Now populations (collectively) are not so different from footballers in this respect. The centre of mass moves up the pyramid and productivity and collective performance rise (in a way which is also reflected by movement of the centre of gravity up the value pyramid). But when you think of this on a theoretical (and consequently rather abstract) level it is also clear that the ‘Thuram effect’ will mean that at some point in the process the directional movements of the centres of mass in the two pyramids will start to diverge, in that in societies which have a certain proportion of the economically active population who have passed their peak, the centre of mass will strat to drift down again. I am not saying where this point lies – that is a question for empirical research – I am simply trying to demonstrate that theoretically such a point *must* exist. After this point has been passed any society whose centre of mass continues to rise will experience declining per-capita incomes.

Q.E.D.

Obviously this ‘proof’ is extremely simplified. It is, after all, written for a blog. Clearly it needs to be modified and extended by taking account of the fact that there is more than one country in the global economy, and that values are thus relative to values being generated in other countries simultaneously as reflected in the level of global prices.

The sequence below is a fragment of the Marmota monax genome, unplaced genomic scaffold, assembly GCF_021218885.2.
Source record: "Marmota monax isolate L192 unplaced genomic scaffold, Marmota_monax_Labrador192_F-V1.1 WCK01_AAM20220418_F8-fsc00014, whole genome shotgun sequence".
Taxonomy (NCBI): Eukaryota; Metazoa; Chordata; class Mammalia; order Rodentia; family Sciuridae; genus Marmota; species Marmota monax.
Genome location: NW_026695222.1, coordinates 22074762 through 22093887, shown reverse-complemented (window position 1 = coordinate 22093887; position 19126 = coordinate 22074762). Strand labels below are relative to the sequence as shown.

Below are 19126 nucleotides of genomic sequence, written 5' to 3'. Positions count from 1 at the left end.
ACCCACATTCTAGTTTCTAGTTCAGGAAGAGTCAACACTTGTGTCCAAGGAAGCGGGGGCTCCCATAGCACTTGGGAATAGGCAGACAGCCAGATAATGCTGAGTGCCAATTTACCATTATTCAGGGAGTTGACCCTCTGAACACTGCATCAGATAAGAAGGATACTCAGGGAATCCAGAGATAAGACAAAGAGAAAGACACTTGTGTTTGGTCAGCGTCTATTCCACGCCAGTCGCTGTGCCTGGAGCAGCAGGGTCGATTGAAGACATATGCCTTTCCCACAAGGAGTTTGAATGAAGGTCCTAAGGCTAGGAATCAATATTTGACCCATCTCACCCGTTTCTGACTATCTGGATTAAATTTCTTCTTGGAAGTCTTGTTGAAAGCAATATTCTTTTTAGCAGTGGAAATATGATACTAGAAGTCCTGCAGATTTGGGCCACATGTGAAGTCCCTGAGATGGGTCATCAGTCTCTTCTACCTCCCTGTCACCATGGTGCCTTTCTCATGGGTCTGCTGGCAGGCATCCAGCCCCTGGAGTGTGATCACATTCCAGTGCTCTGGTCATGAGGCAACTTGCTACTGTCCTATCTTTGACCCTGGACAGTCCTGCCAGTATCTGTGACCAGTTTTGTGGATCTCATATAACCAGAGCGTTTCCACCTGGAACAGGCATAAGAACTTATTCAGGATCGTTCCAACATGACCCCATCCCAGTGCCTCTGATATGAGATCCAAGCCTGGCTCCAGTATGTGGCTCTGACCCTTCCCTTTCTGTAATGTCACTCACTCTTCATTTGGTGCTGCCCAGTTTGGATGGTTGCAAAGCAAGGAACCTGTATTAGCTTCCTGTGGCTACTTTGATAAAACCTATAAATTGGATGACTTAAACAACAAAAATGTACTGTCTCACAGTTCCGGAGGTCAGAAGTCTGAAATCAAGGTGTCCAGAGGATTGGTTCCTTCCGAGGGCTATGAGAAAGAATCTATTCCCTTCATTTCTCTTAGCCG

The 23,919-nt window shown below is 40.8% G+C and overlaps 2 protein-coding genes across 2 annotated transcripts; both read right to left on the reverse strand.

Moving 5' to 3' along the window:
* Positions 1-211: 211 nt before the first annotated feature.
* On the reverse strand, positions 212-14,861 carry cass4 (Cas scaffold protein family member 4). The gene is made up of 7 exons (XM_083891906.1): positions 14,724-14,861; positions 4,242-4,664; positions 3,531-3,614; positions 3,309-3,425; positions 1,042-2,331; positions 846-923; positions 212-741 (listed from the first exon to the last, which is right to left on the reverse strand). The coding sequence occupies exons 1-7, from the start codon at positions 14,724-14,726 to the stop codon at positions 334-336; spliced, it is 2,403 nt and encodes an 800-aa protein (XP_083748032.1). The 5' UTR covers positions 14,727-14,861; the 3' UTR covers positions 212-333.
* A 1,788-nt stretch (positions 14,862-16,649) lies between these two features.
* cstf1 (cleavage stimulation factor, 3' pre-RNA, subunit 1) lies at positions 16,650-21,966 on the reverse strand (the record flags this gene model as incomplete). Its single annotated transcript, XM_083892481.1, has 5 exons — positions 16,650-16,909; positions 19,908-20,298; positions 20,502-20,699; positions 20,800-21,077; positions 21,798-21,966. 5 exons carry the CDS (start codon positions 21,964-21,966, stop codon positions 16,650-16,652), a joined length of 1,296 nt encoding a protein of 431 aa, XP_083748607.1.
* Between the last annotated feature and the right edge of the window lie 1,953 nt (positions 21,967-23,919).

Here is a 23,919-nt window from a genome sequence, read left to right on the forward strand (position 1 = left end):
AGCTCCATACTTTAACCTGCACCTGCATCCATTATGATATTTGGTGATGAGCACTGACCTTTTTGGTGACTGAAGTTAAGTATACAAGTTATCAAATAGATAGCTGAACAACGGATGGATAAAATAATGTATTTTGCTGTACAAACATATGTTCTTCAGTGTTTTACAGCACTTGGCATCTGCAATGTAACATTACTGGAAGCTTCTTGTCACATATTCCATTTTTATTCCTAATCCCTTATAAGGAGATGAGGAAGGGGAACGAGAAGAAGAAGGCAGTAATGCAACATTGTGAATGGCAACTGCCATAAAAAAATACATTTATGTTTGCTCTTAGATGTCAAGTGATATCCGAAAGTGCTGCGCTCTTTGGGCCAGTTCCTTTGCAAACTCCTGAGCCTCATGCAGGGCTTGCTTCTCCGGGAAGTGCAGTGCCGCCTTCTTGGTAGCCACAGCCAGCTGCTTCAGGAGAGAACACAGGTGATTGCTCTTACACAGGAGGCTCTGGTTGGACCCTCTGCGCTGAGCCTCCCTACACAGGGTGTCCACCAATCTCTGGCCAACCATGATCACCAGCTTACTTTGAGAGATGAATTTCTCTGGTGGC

A second issue is that the model is static, in that the vaue pyramid does not, in fact, simply shift across a pre-exisiting space, but rather is subject to a constant process of evolution: that is, the apex of the value pyramid is constantly moving upwards, in a way which means that the relative values of all the points below are constantly changing. I think this makes the whole thing much more difficult to model, but does not change the substance of the argument. At some given moment in time one group of developing countries will be moving nearer to the centre of mass of the value pyramid in just the same measure as another group of older developed economies will be moving upwards and away from it.

31 thoughts on “Of Population Pyramids and Value Chains